Narratives, which explain how and why the world works, are built by individuals and blended with narratives in the world to create social connections. Narratives, when shared, help people come to terms with differing perceptions of meaning. Narratives can be subtle or blunt. Adults who grew up being the cowboy in “Cowboys and Indians” have a very different narrative about who the good guys are than Native American adults. They share the same places, but have very different narratives about how each arrived there. Stories can break down some of those barriers by showing both communities the values they share. Willfully indifferent narratives, which abound in the United States and Europe today, can create armed camps.

There are three successful new approaches to using narrative to forge new coalitions, and we will certainly identify more over time.

1.) Narrative Interventions. Louie Psihoyos, a photographer, filmmaker and diver was appalled by stories of a Japanese cove where the fishing fleet slaughtered dolphins each year. An open secret ignored by everyone, Psihoyos and his collaborator used underwater cameras to record the annual Taiji cove dolphin slaughter. They released The Cove, which won the Academy Award for Best Documentary in 2009, igniting a global response against Japanese fishing practices. The public, in response to “dolphin-friendly” labeling on tuna, had come to believe conditions had improved, but Psihoyos blew up that established narrative with simple, horrible facts. Great stories can achieve this impact, but they don’t sustain a movement without a continuing flow of stories. Psihoyos has continued his work, adding Racing Extinction in 2015 and growing his network of collaborators through the Oceanic Preservation Society.

2.) Narrative by example. John Dewey, the American pragmatist and educational activist, argued that intelligent educated citizens can change the world by deciding together to make the change and starting to live as though it has been accomplished. Dewey’s narrative is one of engaged action. His work is being revived by Ann Pendleton-Jullian and John Seely Brown, who explore Dewey’s approach to productive inquiry in Pragmatic Imagination, the prequel to their five-volume re-imagining of design in the digital era.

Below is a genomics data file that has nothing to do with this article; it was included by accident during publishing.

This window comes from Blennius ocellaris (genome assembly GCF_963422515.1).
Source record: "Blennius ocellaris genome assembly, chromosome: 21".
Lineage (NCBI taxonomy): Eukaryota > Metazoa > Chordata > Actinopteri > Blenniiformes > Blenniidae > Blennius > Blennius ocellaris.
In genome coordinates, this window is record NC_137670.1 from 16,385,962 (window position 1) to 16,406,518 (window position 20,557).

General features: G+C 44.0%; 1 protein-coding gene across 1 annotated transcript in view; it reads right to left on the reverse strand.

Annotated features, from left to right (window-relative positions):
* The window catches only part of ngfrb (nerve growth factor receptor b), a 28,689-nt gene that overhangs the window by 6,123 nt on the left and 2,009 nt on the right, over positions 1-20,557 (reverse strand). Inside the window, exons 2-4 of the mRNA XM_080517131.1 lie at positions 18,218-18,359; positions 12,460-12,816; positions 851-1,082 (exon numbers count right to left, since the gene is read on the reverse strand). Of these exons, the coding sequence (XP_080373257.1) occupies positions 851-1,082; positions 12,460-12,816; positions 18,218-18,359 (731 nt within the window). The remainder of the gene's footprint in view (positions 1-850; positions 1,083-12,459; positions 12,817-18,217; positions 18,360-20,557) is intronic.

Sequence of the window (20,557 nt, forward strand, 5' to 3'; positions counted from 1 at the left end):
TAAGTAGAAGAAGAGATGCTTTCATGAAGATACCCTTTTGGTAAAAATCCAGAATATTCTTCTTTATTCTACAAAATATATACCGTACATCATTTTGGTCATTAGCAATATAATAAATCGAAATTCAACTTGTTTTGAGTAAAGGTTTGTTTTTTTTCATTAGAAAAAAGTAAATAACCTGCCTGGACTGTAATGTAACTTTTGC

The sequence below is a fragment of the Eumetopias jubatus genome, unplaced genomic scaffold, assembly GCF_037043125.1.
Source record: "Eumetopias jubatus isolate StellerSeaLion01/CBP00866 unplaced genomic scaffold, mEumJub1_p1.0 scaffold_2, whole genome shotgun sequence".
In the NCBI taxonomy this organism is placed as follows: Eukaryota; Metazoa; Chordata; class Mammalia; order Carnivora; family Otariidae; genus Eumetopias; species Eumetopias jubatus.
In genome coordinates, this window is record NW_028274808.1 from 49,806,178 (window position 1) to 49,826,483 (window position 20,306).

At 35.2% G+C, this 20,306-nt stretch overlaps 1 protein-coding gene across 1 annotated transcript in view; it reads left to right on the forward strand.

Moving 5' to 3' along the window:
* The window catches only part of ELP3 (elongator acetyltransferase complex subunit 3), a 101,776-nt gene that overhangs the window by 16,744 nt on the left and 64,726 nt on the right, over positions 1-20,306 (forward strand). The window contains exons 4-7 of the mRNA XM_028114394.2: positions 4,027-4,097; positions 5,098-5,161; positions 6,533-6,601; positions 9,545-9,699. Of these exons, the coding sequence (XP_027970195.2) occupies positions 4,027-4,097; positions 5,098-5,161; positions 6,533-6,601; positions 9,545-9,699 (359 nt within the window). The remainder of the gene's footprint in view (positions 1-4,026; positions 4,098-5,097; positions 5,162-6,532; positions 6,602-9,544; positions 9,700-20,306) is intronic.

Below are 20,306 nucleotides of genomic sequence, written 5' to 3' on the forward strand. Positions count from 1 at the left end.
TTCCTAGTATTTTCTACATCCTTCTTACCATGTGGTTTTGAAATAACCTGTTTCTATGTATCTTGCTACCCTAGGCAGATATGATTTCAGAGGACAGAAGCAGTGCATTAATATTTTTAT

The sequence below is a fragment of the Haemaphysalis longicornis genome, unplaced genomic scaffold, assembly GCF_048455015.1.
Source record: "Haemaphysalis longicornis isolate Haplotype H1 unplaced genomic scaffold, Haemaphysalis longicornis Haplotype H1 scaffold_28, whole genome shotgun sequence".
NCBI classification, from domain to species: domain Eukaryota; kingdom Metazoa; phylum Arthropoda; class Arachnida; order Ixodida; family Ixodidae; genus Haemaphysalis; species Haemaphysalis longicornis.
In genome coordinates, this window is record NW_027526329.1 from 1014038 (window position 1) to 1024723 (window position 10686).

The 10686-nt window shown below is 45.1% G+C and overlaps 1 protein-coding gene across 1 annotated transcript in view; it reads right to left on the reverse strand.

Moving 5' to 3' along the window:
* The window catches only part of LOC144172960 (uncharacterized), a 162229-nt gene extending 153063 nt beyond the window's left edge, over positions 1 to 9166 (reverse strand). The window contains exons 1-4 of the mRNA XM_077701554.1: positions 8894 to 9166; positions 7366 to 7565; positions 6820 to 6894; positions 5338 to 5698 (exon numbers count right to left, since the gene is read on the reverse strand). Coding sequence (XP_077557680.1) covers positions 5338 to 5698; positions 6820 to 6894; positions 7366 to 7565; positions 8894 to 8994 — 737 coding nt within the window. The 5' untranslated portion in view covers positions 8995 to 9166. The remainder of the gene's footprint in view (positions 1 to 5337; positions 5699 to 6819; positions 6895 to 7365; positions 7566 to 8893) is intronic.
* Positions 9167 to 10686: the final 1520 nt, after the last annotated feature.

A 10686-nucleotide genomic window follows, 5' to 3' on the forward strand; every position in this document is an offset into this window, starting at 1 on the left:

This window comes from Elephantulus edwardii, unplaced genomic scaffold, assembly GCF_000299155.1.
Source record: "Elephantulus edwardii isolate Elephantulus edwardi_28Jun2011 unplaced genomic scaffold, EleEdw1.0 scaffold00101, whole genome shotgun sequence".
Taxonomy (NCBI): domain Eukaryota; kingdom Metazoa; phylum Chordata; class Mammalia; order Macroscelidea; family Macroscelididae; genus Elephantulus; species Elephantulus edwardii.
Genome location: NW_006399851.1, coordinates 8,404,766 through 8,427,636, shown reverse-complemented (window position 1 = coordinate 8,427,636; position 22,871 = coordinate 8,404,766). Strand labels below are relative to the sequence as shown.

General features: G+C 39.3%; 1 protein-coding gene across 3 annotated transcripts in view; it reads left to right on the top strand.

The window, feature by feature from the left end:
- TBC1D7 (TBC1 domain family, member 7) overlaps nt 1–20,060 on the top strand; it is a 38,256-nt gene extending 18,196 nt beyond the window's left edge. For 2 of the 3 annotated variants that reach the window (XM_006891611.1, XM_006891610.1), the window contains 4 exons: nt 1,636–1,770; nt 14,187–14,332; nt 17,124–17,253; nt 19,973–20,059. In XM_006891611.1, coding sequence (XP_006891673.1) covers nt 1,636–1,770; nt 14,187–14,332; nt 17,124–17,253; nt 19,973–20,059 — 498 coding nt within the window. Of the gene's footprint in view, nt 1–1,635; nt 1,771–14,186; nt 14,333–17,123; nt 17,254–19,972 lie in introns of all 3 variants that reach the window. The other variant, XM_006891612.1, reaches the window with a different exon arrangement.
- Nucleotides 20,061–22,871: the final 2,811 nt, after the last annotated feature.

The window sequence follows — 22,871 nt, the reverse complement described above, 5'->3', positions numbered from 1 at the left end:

Modern narrative can be augmented by computation. It can become many different forms of media in many channels, as well as blending multiple stories to establish a nuanced view of events about which the audience can decide. Dewey’s inquiries accomplished something similar before computation, demanding comprehensive debate and discussion to arrive at its conclusions: “Deliberation is a dramatic rehearsal (in one’s imagination) of various competing possible lines of action… (It) is an experiment in finding out what the various lines of possible action are really like,” Dewey wrote in Human Nature and Conduct.

3.) Persistent Narrative. A double-edged sword, the persistent narrative seeks to outlast the competition with repeated and varying stories that reinforce the underlying values and assumptions of the audience. “Fake news” is the embodiment of this trend, which has taken hold in many corners of life because of the overwhelming volume of information available today. “Bubble” theories, in which people live in media echo chambers that reinforce even the most outlandish perspectives, describe the downside.

But there is a much greater opportunity for persistent narratives: They can meld many different kinds of stories into a coherent and complete picture of the world people can support enthusiastically.

Aaron Loeb, President of Studios and Live Services at Kabam!, a game development studio, has bridged experimental theater and game play to build “lore” that supports imaginary worlds filled with superheroes and to confront theater audiences’ conflicted relationship with technology as a playwright. Games, along with multi-volume book series, such as the Harry Potter books and The Lord of the Rings, are built on shared lore that backfills the story, provides the myths that rein in the world, and establish character motivations the gameplay does not have the capacity to cover.